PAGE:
by Ryan Gibson
Photography has become an increasingly popular hobby in recent years. With advances in technology, today's digital cameras make it possible to quickly and easily take good photos. Many people however are stuck in "automatic" mode (or rather their cameras are). Armed with a little knowledge about your digital camera (and some practice) your photos can go from good to outstanding. Following are some tips to help you get started.
White balance is what determines the color temperature of your photo. Think in terms of warm and cool. Most photos taken with a digital camera will have a cool feel to them or in other words will have somewhat of a blue tint to them. This is generally the result you get when your white balance setting is set to auto. Photos with a warmer feel however, look more natural and thus are more pleasing to the eye. To achieve this affect locate the white balance adjustment on your digital camera. Most cameras will have several different settings for white balance. You want to choose the "cloudy" setting. This will add more red and yellow hues to your photo and in effect warms the tone of the shot.
A polarizing filter is a great tool for adding a little extra "pop" to your photos. Polarizing filters actually serve two purposes; they reduce glare and unwanted reflections and they brighten up the colors in your photos. A polarizing filter is especially helpful when shooting outdoors. It will enhance landscapes with beautiful vibrant colors. Polarizing filters just screw right on to your cameras lens and you can find them in many sizes to fit most digital cameras. However, if you have a camera which doesn't accept filters (some of the smaller point & shoot ones do not) there is a trick you can use. Sunglasses will create the same basic effect. Just hold a pair of sunglasses as close as possible to the lens (make sure the glasses are not seen in the shot) and snap the photo.
Flash can add a lot of depth to your photos if used properly. When shooting in "auto" mode your camera will determine when to use flash. If your setting is bright enough, the flash will not be used. This is a great convenience if you're just taking quick snapshots but if you want to add more life to your photos switch your flash to "flash on" or "fill flash". This will allow your camera to use existing light for its exposure and will add flash to fill in dark shadows giving a softer feel to your photos. When shooting outdoors try to use the sun to light your subject from the side (never have your subject face the sun) and use the flash to fill in the shadows on the front of your subject. Check your camera's manual to determine the maximum distance that your flash will operate at.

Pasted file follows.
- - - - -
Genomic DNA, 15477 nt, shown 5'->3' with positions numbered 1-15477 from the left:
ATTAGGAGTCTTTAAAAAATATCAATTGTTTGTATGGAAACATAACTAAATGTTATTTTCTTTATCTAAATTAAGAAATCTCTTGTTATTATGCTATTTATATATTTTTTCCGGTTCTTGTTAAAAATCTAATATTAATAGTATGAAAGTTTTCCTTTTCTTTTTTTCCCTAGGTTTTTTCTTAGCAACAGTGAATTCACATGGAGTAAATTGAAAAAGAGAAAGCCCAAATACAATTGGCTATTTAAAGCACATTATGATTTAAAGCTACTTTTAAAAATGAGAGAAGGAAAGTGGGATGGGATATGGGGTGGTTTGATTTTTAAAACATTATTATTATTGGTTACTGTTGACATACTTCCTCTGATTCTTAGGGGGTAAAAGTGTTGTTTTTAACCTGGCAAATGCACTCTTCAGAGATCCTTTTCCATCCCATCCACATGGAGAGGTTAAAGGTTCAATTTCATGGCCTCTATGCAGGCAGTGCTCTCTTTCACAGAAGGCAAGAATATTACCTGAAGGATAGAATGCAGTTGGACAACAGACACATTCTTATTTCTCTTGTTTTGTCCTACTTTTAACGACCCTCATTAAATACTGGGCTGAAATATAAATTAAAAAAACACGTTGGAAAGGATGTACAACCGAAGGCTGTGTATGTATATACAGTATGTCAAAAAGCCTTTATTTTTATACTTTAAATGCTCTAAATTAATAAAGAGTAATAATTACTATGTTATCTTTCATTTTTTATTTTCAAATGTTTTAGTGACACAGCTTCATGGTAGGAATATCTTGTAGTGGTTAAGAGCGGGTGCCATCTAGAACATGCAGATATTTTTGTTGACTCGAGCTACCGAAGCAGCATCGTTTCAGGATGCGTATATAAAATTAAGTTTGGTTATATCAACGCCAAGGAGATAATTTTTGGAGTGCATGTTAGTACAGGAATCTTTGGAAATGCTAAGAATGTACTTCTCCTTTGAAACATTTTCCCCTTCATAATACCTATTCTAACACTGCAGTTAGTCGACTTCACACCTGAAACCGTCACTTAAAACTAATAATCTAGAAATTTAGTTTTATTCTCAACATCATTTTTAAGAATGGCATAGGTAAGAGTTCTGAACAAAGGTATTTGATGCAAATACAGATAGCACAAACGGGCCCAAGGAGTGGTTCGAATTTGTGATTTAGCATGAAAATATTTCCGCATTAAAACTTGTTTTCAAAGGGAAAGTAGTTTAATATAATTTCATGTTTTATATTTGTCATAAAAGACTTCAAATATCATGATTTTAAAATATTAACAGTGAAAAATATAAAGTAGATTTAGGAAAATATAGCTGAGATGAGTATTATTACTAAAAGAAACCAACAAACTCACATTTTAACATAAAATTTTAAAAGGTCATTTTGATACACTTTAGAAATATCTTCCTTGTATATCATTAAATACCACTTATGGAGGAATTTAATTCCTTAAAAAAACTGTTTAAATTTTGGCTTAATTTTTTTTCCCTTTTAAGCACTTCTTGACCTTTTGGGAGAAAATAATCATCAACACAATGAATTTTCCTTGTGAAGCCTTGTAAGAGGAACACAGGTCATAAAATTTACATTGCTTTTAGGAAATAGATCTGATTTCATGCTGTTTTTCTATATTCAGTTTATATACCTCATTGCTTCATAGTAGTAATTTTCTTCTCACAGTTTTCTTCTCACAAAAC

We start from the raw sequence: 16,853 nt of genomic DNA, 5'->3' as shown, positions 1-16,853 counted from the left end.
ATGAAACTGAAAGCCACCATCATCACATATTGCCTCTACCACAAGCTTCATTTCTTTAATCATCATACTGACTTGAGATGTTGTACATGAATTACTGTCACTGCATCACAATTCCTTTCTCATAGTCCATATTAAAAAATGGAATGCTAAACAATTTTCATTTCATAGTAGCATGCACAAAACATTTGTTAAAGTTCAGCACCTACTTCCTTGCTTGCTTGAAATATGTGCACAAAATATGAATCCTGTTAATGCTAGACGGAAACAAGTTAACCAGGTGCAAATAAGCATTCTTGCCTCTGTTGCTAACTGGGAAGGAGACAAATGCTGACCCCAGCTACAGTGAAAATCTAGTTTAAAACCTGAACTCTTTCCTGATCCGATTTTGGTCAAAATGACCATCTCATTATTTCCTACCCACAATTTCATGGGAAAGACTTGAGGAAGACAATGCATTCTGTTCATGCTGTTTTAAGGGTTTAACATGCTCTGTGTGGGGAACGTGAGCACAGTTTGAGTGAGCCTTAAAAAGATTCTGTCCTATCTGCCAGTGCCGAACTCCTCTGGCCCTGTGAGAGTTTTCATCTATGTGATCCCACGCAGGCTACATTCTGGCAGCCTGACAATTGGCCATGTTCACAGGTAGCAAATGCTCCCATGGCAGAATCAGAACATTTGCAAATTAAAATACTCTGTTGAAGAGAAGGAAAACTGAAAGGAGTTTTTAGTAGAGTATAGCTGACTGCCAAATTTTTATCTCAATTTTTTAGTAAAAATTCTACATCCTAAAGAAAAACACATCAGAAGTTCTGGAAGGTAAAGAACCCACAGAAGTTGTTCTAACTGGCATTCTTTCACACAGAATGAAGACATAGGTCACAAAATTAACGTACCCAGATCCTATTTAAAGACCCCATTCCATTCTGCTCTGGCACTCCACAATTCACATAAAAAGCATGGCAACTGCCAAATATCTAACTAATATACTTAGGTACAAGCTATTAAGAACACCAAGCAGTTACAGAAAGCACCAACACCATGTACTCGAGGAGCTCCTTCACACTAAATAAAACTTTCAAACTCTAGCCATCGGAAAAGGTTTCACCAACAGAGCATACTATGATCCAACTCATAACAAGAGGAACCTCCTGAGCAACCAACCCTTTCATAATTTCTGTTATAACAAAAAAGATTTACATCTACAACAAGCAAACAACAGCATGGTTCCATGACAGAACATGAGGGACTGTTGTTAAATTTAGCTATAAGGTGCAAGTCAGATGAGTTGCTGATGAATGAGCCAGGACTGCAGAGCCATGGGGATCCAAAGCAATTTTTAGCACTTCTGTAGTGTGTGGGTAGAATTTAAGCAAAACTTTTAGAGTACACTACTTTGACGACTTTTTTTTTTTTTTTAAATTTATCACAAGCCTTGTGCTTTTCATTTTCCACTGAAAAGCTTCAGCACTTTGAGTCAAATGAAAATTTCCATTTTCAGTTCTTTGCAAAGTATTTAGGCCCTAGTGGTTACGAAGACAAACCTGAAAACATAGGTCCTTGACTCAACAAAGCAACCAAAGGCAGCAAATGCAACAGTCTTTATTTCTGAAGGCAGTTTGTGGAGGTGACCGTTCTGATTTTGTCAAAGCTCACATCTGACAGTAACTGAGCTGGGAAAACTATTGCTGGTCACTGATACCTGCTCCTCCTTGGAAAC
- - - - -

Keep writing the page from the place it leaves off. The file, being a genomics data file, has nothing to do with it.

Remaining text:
Your digital camera probably has a setting called "macro" or "close up". This mode is best used in creative photography to achieve great detail in close up shots. What this mode does in essence is allow you to focus at a much closer distance to your subject than in your camera's normal mode. For example, if your camera in its normal mode has trouble focusing on subjects closer than 2 feet, you can switch to macro mode and you may be able to focus as close as 6 or 8 inches. This can make for a very dramatic shot. Be careful when using macro however because macro mode gives you a very shallow depth of field leaving a lot of your photo out of focus. Just experiment a little and you'll be taking great close up shots in no time.
These are just some basic tips and tricks to spark some creativity in your photography. Always experiment with your camera to find new and creative ways to express yourself. That's the great thing about digital photography you can experiment to no end without shelling out big bucks for film and processing. Happy shooting!
Ryan Gibson is a freelance photographer and graphic artist.
Article Source: ArticleRich.com